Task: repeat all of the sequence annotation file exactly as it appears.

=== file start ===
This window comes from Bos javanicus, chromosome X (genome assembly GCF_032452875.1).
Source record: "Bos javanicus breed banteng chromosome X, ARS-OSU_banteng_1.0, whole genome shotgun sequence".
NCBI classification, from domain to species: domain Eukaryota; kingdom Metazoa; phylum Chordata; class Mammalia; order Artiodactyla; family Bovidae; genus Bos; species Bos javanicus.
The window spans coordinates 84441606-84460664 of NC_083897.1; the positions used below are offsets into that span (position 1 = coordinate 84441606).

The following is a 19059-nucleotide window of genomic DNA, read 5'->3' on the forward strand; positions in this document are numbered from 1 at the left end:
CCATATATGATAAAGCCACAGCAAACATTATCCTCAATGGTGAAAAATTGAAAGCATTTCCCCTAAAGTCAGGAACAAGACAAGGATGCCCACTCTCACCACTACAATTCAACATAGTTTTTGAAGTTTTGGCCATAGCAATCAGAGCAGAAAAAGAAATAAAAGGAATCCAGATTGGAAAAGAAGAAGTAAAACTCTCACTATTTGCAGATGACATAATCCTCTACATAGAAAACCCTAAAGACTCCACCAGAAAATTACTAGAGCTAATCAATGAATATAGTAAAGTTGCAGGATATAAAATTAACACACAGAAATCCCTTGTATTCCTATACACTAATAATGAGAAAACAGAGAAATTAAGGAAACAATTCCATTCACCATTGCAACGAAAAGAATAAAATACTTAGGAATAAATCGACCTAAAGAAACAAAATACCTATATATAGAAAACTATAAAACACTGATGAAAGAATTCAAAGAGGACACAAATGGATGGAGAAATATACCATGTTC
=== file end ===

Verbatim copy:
This window comes from Bos javanicus, chromosome X (genome assembly GCF_032452875.1).
Source record: "Bos javanicus breed banteng chromosome X, ARS-OSU_banteng_1.0, whole genome shotgun sequence".
NCBI classification, from domain to species: domain Eukaryota; kingdom Metazoa; phylum Chordata; class Mammalia; order Artiodactyla; family Bovidae; genus Bos; species Bos javanicus.
The window spans coordinates 84441606-84460664 of NC_083897.1; the positions used below are offsets into that span (position 1 = coordinate 84441606).

The following is a 19059-nucleotide window of genomic DNA, read 5'->3' on the forward strand; positions in this document are numbered from 1 at the left end:
CCATATATGATAAAGCCACAGCAAACATTATCCTCAATGGTGAAAAATTGAAAGCATTTCCCCTAAAGTCAGGAACAAGACAAGGATGCCCACTCTCACCACTACAATTCAACATAGTTTTTGAAGTTTTGGCCATAGCAATCAGAGCAGAAAAAGAAATAAAAGGAATCCAGATTGGAAAAGAAGAAGTAAAACTCTCACTATTTGCAGATGACATAATCCTCTACATAGAAAACCCTAAAGACTCCACCAGAAAATTACTAGAGCTAATCAATGAATATAGTAAAGTTGCAGGATATAAAATTAACACACAGAAATCCCTTGTATTCCTATACACTAATAATGAGAAAACAGAGAAATTAAGGAAACAATTCCATTCACCATTGCAACGAAAAGAATAAAATACTTAGGAATAAATCGACCTAAAGAAACAAAATACCTATATATAGAAAACTATAAAACACTGATGAAAGAATTCAAAGAGGACACAAATGGATGGAGAAATATACCATGTTC